From the West Midlands rises the heavy-laced rock of HUMM.
When was the last time you went to a gig and felt that teenage combination of fear and excitement? Picture a sepia-lit stage with four smartly garbed musicians staring out steely eyed. Collarless cotton, cravats, smoked chrome glinting on resting Fenders: the scene feels theatrical, anachronistic, subversive.
When the music starts, dark Victoriana bursts into apoplectic rock ’n’ roll, fizzing with a fun kind of fury. Guitarist Ebony Clay and bassist Jack Timmis smash out brawny, off-time riffs that evoke the darker moments of Led Zep IV. The space they and rampant drummer Sam Jenkins create offers singer Andy Teece’s room to spit rhythmic vocals that suggest a super-charged Tom Waits is front and centre.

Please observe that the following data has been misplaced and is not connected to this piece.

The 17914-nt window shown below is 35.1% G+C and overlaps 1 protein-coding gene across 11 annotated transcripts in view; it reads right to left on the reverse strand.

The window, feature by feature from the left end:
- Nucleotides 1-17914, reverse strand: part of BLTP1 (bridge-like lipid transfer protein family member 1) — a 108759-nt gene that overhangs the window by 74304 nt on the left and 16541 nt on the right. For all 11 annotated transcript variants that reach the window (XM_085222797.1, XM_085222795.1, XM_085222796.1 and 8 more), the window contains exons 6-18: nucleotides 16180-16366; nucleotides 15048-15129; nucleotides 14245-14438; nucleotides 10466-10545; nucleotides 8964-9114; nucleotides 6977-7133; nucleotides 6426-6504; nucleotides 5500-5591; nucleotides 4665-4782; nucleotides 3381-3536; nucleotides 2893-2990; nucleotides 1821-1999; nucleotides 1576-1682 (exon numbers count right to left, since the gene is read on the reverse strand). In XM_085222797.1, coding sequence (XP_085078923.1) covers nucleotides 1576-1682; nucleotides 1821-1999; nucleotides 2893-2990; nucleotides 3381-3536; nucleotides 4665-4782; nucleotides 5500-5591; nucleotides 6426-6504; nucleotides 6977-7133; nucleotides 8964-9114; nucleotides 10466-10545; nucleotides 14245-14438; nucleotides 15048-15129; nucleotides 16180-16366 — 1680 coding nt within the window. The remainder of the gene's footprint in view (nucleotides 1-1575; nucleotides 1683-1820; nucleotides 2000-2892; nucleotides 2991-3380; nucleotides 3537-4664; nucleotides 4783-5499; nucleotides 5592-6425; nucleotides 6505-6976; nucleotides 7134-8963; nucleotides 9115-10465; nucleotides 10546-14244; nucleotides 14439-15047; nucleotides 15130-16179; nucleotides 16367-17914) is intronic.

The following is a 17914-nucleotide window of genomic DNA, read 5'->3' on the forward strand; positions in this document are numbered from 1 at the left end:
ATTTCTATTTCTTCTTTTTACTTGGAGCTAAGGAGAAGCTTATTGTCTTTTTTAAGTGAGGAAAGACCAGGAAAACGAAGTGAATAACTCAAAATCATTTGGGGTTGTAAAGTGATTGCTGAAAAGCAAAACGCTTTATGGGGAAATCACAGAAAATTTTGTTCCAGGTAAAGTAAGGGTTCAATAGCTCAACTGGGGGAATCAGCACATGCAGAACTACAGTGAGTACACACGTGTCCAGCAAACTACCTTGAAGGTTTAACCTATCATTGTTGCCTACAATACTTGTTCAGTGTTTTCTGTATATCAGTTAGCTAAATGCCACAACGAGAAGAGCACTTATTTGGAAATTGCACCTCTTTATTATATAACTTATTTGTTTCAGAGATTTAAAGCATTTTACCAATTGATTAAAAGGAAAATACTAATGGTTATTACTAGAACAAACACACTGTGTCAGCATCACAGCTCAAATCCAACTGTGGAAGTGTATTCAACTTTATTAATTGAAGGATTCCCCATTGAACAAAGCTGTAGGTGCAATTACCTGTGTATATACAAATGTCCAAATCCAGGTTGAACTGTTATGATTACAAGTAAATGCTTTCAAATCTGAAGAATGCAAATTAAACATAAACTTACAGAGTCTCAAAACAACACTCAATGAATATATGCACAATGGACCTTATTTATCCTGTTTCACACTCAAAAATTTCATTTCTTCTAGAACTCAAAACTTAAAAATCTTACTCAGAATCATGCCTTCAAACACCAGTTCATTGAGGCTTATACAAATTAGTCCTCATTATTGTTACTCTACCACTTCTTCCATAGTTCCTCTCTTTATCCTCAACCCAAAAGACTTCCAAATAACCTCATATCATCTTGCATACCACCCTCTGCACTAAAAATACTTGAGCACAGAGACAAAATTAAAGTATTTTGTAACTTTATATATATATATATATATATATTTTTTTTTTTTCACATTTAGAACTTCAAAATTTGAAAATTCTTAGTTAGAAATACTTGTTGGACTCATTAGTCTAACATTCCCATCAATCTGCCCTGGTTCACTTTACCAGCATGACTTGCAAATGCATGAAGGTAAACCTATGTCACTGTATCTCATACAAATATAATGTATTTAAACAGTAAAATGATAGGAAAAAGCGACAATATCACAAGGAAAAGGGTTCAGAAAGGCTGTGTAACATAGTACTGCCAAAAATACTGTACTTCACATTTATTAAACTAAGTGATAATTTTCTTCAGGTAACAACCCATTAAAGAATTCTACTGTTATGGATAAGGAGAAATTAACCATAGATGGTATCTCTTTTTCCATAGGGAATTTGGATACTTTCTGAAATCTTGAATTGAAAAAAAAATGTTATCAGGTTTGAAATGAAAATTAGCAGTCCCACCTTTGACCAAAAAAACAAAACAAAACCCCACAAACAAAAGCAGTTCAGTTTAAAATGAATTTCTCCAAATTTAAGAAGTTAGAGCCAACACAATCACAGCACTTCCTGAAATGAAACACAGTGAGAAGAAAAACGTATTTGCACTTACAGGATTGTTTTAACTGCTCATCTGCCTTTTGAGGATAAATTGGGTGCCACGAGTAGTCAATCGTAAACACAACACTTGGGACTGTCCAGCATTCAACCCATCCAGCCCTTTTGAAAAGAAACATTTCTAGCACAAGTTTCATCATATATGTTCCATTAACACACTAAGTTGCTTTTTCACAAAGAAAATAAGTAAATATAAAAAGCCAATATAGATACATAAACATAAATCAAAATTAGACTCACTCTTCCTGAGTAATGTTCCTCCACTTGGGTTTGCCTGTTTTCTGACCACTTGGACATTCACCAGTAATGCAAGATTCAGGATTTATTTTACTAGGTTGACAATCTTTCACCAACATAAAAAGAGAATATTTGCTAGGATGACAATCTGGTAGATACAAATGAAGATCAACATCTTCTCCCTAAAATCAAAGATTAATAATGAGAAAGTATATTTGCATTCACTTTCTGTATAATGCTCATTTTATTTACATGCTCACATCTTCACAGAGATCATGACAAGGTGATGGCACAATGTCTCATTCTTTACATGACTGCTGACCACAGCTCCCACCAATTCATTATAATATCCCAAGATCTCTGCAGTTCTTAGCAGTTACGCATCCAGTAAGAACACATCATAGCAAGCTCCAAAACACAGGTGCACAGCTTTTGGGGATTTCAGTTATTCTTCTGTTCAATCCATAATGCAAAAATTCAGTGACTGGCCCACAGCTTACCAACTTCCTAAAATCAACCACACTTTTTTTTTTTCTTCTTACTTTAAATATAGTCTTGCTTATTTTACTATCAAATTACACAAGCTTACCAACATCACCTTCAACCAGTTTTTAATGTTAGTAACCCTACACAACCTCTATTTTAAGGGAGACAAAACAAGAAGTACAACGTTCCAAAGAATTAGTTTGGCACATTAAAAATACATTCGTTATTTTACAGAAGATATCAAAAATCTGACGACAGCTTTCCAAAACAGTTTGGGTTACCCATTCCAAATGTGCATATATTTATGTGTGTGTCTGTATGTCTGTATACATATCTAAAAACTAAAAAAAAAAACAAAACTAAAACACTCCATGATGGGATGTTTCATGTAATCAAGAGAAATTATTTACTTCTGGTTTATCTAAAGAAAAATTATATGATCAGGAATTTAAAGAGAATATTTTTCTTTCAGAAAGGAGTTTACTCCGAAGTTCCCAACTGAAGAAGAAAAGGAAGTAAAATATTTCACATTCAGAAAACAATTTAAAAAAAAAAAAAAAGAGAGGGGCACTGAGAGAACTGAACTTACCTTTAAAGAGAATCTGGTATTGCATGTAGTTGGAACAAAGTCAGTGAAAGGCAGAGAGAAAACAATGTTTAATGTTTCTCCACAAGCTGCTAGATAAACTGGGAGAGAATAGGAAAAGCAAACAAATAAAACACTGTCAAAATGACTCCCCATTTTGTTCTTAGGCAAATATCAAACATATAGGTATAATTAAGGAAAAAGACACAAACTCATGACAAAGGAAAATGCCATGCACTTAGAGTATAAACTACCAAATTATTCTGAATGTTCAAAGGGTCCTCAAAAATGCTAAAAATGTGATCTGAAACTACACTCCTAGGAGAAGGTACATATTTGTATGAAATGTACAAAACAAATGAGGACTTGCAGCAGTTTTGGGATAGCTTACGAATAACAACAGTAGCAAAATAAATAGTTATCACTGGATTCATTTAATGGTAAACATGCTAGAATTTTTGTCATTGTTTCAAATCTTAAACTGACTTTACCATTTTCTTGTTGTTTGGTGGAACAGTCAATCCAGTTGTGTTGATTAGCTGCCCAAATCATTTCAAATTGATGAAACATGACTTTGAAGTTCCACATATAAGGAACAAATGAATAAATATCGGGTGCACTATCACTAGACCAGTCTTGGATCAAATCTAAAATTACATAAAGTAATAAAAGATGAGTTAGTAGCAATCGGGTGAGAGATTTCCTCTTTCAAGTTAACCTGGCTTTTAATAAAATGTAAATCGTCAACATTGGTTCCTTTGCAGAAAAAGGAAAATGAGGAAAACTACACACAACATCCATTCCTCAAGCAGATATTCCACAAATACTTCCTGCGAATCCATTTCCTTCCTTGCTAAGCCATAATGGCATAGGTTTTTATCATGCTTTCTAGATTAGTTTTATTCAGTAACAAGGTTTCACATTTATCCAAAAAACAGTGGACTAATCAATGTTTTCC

And then somehow, in the febrile chaos, there is sex and slick-back swagger, the sort of which you’ve seen in recent Arctic Monkeys. Take a minute to process the dark romance directing some of the lyrics and the comparison strengthens.